ROOT SPORTS will also debut a trio of new programming. On February 17 at 8 p.m. MT, sit with General Manager Dan O’Dowd and the Rockies staff as they plot the team’s offseason trades on the Rockies Winter Meetings Show. The premiere of Rockies All Access begins on March 17 at 5 p.m. with the 2012 Rockies Commercial Show, which gives behind-the-scenes access to the making of the latest Rockies commercials. The skipper also gives us a preview of who will take the field on Opening Day on Rockies Weekly with Jim Tracy (March 25 at 5 p.m.).
2012 Rockies Spring Training Telecast Schedule
All times listed are Mountain and subject to change
Date Opponent Time
Sat., March 17 Dodgers 2 p.m.
Sun., March 18 at Mariners 2 p.m.
Sun., March 25 Reds 2 p.m.
Tue., March 27 at Diamondbacks 2 p.m.
Mon., April 2 at Mariners 2 p.m.
Tue., April 3 Marines 2 p.m.
According to the Denver Post this week, the Rockies and right-handed pitcher Kevin Millwood have not progressed much this offseason. While the Rockies have added a pitcher with some experience in Kevin Slowey, obtained from the Twins during the Winter Meetings, general manager Dan O’Dowd has not given up on adding a veteran arm at an affortable price for the club. Attempts to trade for such a pitcher have been fruitless.
“We are trying to create depth and competition in our rotation, so we’re looking at all free agents,” O’Dowd said Wednesday evening. “We don’t see a trade on the horizon.”
The Rockies have one spot available on the 40-man Major League roster, so they can sign a pitcher to a Major League contract if they choose to do so.
In other developments:
— The Rockies also haven’t found a trading partner as they try to maximize what they can get for arbitration-eligible, left-handed hitting outfielder Seth Smith, who was displaced when Michael Cuddyer signed as a free agent.
— Second baseman Russell Wilson, better known as Wisconsin’s Rose Bowl quarterback, told the New York Times that he intends to pursue professional football. Wilson, chosen 140th overall in the 2010 MLB First-Year Player Draft, hit .228 at Class-A Asheville last year.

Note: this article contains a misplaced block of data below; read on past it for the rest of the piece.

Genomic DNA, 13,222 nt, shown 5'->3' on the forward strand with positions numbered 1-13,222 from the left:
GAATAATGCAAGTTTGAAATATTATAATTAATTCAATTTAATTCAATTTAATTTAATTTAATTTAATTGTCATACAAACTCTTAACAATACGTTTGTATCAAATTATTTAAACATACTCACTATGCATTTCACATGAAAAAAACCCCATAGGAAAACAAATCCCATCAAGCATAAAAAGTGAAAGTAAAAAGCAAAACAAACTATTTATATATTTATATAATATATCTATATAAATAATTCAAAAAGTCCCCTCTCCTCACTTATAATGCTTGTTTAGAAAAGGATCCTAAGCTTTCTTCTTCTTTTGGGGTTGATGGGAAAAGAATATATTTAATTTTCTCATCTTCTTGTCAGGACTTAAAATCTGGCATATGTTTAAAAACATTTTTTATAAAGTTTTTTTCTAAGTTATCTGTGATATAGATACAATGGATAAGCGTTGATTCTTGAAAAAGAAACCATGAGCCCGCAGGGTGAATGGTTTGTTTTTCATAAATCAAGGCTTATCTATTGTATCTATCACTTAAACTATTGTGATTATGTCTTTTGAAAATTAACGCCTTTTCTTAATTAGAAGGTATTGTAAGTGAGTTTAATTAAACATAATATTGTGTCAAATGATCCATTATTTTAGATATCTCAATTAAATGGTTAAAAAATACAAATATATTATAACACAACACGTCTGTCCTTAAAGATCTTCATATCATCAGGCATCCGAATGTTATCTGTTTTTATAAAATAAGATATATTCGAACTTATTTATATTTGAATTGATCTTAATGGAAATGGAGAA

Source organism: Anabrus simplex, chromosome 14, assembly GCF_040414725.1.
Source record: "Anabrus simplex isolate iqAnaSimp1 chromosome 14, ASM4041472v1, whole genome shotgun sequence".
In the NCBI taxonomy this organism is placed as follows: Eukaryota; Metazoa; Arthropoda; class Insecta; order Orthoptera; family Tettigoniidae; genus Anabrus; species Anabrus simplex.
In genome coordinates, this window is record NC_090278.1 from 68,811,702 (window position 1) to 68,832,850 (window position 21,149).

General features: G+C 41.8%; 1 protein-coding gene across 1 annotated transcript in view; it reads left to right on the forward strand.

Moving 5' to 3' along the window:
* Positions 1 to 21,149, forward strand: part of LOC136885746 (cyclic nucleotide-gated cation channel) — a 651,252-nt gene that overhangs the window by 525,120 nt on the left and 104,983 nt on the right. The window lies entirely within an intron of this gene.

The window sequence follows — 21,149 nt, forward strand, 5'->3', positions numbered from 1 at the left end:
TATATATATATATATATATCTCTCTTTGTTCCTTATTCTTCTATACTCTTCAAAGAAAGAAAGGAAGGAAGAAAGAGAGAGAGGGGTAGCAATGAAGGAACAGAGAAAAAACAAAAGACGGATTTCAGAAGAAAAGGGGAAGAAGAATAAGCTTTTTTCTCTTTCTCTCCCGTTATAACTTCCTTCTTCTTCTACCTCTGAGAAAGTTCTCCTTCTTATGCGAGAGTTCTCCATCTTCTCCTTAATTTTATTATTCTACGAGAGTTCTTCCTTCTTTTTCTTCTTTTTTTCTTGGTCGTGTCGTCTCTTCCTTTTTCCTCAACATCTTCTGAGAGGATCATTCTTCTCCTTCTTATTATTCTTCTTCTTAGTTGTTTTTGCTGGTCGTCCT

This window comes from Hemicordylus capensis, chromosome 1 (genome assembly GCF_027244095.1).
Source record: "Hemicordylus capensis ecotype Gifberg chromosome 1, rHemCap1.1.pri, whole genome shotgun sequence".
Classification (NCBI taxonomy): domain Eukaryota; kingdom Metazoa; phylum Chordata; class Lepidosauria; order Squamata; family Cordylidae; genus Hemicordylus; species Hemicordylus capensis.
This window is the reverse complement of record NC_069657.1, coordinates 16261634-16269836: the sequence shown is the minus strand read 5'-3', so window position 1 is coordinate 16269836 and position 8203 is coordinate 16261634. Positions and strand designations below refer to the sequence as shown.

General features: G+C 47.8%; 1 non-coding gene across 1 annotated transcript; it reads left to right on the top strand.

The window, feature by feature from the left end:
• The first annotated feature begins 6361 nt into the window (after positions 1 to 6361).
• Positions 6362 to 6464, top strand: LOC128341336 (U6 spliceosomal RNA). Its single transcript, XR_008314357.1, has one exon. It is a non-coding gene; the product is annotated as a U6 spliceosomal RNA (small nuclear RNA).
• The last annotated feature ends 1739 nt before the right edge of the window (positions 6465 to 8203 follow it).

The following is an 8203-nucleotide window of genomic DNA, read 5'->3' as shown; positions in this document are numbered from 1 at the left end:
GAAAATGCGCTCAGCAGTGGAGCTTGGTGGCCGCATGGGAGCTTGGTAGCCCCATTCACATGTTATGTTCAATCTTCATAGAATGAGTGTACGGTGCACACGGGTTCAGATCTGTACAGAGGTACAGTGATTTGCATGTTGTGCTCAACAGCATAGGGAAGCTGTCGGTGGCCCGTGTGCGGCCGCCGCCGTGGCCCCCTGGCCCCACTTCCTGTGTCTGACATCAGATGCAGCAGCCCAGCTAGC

Veteran third baseman and utility man Casey Blake has agreed to terms on a one-year contract, Rockies general manager Dan O’Dowd announced Tuesday, during outfielder Michael Cuddyer’s introductory press conference at Coors Field.
Blake, 38, appeared in just 63 games for the Dodgers last season (.252, 4 HR, 26 RBIs) because of various injuries — a back problem, an elbow infection and a neck nerve issue that led to surgery. O’Dowd said Blake checked out medically, but the contract will not become official until Blake passes a physical. The physical is not likely to occur until after the holidays.
“We think we added a culture-changer, just like we added in Michael Cuddyer,” O’Dowd said.
The contract calls for a non-guaranteed base salary of $2 million, with another $1 million available in performance bonuses.
Over 13 seasons with the Blue Jays, Twins, Orioles, Indians and Dodgers, Blake has hit .264 with 167 home runs and 616 RBIs.
Enjoying time off near the Thanksgiving holiday, but I thought I’d take a few minutes to comment on some news items involving the Rockies:
— Two free agent targets appear headed elsewhere, with outfielder Grady Sizemore reportedly having reached an agreement with the Indians and onetime Rockies infielder Clint Barmes reportedly headed to Pittsburgh to rejoin his old Rox manager, Clint Hurdle.
The Sizemore situation was a race against time. Signing him was somewhat predicated on trading left fielder Seth Smith. The plan to trade Smith was to fill the second base hole or one of the starting pitching holes. Although there have been stories about talks with the Braves about infielder Martin Prado and the Rockies have been debating trying to pry former Gold Glove second baseman Orlando Hudson from the Padres, not much in the way of real negotiation had materialized.
But with all the health reports on Sizemore positive after a postseason knee surgery (he had surgery on the other knee in 2009), teams decided to move quickly. The team that knows him the best, the Indians, figured the price was right and made the move.
The Rockies see Smith as an asset, so it’s not as if they’re dying to trade him. They’d deal him, but not in a trade that they aren’t totally comfortable making. To trade Smith now, the Rockies need a viable alternative in left, whether that player comes in the same trade or the Rockies end up with a left fielder through other means. Or they can just keep Smith.
“We like Seth Smith — he’s a good player for us,” Rockies general manager Dan O’Dowd told me the other day.
Barmes would have made a lot of sense. He played shortstop last year for the Astros, and will do so for the Pirates. If the Rockies could have signed him, he would have offered a high-quality replacement if Troy Tulowitzki were to be injured.
If the Rox don’t find a second baseman, some combination of Jonathan Herrera, Chris Nelson and Eric Young Jr. would have to suffice at second. Both have experience at short, and can move over in case of injury to Tulowitzki.